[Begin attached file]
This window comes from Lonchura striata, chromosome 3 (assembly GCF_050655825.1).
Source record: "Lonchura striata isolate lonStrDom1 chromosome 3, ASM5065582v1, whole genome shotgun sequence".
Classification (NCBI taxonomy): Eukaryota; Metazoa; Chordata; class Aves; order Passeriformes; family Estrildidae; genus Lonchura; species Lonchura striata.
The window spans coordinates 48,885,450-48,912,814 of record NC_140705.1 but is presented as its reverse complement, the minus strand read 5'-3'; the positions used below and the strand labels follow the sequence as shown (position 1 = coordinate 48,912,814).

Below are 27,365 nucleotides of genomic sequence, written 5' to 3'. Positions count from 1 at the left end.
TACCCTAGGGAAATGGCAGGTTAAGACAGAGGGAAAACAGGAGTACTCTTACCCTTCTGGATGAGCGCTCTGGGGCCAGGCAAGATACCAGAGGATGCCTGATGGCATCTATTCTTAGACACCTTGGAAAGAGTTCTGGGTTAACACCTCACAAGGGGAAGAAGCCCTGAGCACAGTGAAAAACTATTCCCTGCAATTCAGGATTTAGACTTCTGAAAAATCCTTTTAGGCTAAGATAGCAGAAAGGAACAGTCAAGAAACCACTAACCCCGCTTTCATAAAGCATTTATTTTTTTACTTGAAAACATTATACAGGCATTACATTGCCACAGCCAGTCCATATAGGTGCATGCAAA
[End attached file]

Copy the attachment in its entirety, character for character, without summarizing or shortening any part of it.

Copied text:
This window comes from Lonchura striata, chromosome 3 (assembly GCF_050655825.1).
Source record: "Lonchura striata isolate lonStrDom1 chromosome 3, ASM5065582v1, whole genome shotgun sequence".
Classification (NCBI taxonomy): Eukaryota; Metazoa; Chordata; class Aves; order Passeriformes; family Estrildidae; genus Lonchura; species Lonchura striata.
The window spans coordinates 48,885,450-48,912,814 of record NC_140705.1 but is presented as its reverse complement, the minus strand read 5'-3'; the positions used below and the strand labels follow the sequence as shown (position 1 = coordinate 48,912,814).

Below are 27,365 nucleotides of genomic sequence, written 5' to 3'. Positions count from 1 at the left end.
TACCCTAGGGAAATGGCAGGTTAAGACAGAGGGAAAACAGGAGTACTCTTACCCTTCTGGATGAGCGCTCTGGGGCCAGGCAAGATACCAGAGGATGCCTGATGGCATCTATTCTTAGACACCTTGGAAAGAGTTCTGGGTTAACACCTCACAAGGGGAAGAAGCCCTGAGCACAGTGAAAAACTATTCCCTGCAATTCAGGATTTAGACTTCTGAAAAATCCTTTTAGGCTAAGATAGCAGAAAGGAACAGTCAAGAAACCACTAACCCCGCTTTCATAAAGCATTTATTTTTTTACTTGAAAACATTATACAGGCATTACATTGCCACAGCCAGTCCATATAGGTGCATGCAAA